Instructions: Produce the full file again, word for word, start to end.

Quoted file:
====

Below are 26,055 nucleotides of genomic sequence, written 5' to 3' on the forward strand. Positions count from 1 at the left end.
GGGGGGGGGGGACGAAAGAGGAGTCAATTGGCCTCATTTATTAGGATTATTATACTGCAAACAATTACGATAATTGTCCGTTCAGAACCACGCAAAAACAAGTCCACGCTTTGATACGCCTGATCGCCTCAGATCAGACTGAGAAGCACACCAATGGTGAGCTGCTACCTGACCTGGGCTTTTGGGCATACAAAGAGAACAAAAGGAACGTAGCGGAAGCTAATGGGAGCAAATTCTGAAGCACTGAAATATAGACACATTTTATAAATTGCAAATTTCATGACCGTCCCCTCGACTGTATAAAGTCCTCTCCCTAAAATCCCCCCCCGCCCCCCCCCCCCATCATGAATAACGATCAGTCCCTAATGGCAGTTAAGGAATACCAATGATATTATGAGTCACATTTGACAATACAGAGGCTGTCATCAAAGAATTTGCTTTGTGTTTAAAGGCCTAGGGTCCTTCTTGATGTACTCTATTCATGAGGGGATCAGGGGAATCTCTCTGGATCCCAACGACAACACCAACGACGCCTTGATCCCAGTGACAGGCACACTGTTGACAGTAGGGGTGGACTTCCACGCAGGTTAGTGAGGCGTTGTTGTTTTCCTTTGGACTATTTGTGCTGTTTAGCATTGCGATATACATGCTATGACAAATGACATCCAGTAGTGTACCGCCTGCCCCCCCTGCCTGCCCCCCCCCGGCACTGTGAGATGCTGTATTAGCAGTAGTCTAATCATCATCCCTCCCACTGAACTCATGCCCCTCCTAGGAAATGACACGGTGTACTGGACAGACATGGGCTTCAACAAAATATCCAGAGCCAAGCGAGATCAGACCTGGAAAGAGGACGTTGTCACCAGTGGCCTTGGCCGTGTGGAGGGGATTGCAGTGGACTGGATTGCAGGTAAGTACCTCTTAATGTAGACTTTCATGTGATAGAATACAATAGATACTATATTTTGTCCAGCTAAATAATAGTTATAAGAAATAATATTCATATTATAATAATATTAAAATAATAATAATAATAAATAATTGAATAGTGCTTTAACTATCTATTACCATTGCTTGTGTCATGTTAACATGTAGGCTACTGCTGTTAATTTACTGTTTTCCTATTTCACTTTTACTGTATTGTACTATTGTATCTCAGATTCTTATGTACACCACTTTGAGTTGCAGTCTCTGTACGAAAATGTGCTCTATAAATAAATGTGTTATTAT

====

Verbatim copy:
Below are 26,055 nucleotides of genomic sequence, written 5' to 3' on the forward strand. Positions count from 1 at the left end.
GGGGGGGGGGGACGAAAGAGGAGTCAATTGGCCTCATTTATTAGGATTATTATACTGCAAACAATTACGATAATTGTCCGTTCAGAACCACGCAAAAACAAGTCCACGCTTTGATACGCCTGATCGCCTCAGATCAGACTGAGAAGCACACCAATGGTGAGCTGCTACCTGACCTGGGCTTTTGGGCATACAAAGAGAACAAAAGGAACGTAGCGGAAGCTAATGGGAGCAAATTCTGAAGCACTGAAATATAGACACATTTTATAAATTGCAAATTTCATGACCGTCCCCTCGACTGTATAAAGTCCTCTCCCTAAAATCCCCCCCCGCCCCCCCCCCCCATCATGAATAACGATCAGTCCCTAATGGCAGTTAAGGAATACCAATGATATTATGAGTCACATTTGACAATACAGAGGCTGTCATCAAAGAATTTGCTTTGTGTTTAAAGGCCTAGGGTCCTTCTTGATGTACTCTATTCATGAGGGGATCAGGGGAATCTCTCTGGATCCCAACGACAACACCAACGACGCCTTGATCCCAGTGACAGGCACACTGTTGACAGTAGGGGTGGACTTCCACGCAGGTTAGTGAGGCGTTGTTGTTTTCCTTTGGACTATTTGTGCTGTTTAGCATTGCGATATACATGCTATGACAAATGACATCCAGTAGTGTACCGCCTGCCCCCCCTGCCTGCCCCCCCCCGGCACTGTGAGATGCTGTATTAGCAGTAGTCTAATCATCATCCCTCCCACTGAACTCATGCCCCTCCTAGGAAATGACACGGTGTACTGGACAGACATGGGCTTCAACAAAATATCCAGAGCCAAGCGAGATCAGACCTGGAAAGAGGACGTTGTCACCAGTGGCCTTGGCCGTGTGGAGGGGATTGCAGTGGACTGGATTGCAGGTAAGTACCTCTTAATGTAGACTTTCATGTGATAGAATACAATAGATACTATATTTTGTCCAGCTAAATAATAGTTATAAGAAATAATATTCATATTATAATAATATTAAAATAATAATAATAATAAATAATTGAATAGTGCTTTAACTATCTATTACCATTGCTTGTGTCATGTTAACATGTAGGCTACTGCTGTTAATTTACTGTTTTCCTATTTCACTTTTACTGTATTGTACTATTGTATCTCAGATTCTTATGTACACCACTTTGAGTTGCAGTCTCTGTACGAAAATGTGCTCTATAAATAAATGTGTTATTAT